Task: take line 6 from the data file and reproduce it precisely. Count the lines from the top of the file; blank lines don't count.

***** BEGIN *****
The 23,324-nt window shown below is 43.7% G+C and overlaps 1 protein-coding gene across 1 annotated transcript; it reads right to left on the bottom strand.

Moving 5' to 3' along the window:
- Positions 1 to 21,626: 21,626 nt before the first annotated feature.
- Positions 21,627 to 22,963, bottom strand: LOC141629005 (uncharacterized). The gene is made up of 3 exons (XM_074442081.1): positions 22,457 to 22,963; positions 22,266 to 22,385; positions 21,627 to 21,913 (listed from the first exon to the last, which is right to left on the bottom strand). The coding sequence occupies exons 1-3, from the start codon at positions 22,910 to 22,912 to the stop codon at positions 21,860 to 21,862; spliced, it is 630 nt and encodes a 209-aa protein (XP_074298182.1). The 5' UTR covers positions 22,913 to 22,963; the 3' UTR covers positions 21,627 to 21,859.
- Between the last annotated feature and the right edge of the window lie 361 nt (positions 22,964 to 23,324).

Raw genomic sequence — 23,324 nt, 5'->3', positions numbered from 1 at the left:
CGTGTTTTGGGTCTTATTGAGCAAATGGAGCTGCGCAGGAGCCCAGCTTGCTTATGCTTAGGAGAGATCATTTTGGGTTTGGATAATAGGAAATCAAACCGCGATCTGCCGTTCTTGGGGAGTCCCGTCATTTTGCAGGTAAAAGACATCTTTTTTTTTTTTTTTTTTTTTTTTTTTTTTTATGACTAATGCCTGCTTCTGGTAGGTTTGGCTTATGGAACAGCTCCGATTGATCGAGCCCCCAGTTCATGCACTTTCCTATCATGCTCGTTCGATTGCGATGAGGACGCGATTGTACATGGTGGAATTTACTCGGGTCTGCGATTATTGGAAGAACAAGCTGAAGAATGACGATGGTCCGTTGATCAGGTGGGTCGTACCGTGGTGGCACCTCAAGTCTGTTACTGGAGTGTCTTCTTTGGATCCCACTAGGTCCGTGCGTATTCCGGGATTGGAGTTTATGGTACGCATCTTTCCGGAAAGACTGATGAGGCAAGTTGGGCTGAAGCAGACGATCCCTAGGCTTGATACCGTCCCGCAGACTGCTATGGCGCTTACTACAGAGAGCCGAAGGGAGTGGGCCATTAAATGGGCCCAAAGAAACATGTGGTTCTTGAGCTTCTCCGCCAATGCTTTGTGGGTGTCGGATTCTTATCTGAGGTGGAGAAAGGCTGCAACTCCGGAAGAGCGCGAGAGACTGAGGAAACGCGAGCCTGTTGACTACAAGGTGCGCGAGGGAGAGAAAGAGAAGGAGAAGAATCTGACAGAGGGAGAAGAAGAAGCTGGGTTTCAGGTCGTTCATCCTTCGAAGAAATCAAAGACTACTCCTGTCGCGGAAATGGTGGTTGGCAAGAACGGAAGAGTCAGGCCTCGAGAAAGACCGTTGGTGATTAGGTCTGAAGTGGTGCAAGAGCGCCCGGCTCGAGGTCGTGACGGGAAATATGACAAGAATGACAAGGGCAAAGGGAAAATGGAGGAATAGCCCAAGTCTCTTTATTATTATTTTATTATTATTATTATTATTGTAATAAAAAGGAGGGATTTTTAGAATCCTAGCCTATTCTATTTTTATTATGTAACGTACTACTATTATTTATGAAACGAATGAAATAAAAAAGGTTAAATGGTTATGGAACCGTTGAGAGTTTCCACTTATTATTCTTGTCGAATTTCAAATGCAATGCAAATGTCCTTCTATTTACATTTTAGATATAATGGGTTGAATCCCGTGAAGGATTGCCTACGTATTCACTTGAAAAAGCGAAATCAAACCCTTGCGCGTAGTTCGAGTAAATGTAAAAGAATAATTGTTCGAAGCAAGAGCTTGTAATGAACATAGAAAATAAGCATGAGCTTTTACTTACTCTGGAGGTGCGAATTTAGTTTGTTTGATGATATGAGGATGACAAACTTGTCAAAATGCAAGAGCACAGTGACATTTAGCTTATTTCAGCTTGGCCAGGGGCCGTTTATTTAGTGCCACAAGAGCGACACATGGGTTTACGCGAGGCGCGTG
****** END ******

Raw genomic sequence — 23,324 nt, 5'->3', positions numbered from 1 at the left: